"Ghost In The Shell" Manga Gets Gorgeous Deluxe Edition Re-Release
Cyberpunk fans everywhere have reason to rejoice: Masamune Shirow’s groundbreaking manga, Ghost in the Shell, has been re-released as a deluxe edition. Standing shoulder to shoulder with other greats in the genre such as Neuromancer and Blade Runner, Ghost in the Shell has earned its rabid fandom. Its mind-bending insights into the nature of personhood, consciousness, and identity through the examination of protagonist Major Motoko Kusanagi are just as relevant today as they were almost thirty years ago when it was originally published, if not more so.
Cyberpunk, full of neon lights and large shoulder pads, has always been distinctly 80s, though its aesthetic sense continues to influence the world of fashion today—see Hudson Jeans new Ghost In The Shell collection, which taps into the undeniable sexiness inherent to Cyberpunk. Its central premise is the reductio ad absurdum of late capitalism. Corporations with unfettered power control governments, populations, and even individual bodies. Employees are expected to be grateful for the opportunity to work nonstop for days because a person’s value is based entirely on their value to corporations. This is made starkly clear when sanitation workers are merely slightly inconvenienced when finding the corpse of a senior citizen in piles of garbage, thrown out because when someone loses value to companies, he or she loses value as a person.
And therein lies the central devastating irony of the controversy surrounding the film. In a work that asks questions about what it means when corporations erase human identity, the film itself is yet another obvious example of Hollywood’s problem with minority erasure. In an attempt to widen appeal and thus increase ticket sales, casting a white person for the role of Motoko Kusanagi signals that movie studios value Asian actors less than their white counterparts. And considering the recent popularity of television shows and movies about people of color that actually star people of color, hopefully Hollywood realizes that whitewashing characters is ultimately self-defeating.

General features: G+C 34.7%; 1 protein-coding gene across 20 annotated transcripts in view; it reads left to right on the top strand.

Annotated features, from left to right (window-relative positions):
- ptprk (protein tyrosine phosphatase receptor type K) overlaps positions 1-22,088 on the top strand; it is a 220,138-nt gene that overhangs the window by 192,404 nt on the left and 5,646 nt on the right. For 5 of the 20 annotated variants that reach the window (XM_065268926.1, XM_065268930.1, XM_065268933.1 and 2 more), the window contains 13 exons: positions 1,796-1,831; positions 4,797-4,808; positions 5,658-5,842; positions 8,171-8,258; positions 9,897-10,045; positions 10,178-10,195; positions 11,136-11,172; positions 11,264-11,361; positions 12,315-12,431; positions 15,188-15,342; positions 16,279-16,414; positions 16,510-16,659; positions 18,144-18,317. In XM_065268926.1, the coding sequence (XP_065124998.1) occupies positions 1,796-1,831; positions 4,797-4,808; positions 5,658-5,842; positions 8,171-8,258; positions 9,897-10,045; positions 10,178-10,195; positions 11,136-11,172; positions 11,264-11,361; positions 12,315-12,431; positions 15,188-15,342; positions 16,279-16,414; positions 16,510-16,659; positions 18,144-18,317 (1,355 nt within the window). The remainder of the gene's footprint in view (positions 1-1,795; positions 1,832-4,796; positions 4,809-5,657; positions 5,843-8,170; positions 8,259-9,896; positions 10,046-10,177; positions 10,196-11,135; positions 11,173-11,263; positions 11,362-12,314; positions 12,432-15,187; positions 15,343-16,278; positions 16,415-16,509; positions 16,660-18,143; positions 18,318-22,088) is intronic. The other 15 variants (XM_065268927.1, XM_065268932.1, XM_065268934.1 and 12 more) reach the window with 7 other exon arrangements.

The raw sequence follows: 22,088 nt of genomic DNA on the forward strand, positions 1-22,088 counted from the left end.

It’s disappointing for a lot of reasons, not least of which is that it distracts from everything that made Ghost in the Shell a classic in the first place. The few color pages in the book are vibrant and alive, the world is dense and detailed, and the philosophical questions raised are ones that every person should wrestle with in our rapidly changing society, questions about our decreasing privacy in an age or rapidly expanding surveillance technologies, the commodification of women’s bodies, and what the hell is consciousness anyway? So, skip the glossy, condensed Hollywood film and do yourself a favor by picking up the Deluxe Re-release of Ghost In The Shell.
Written by Gregory McClellan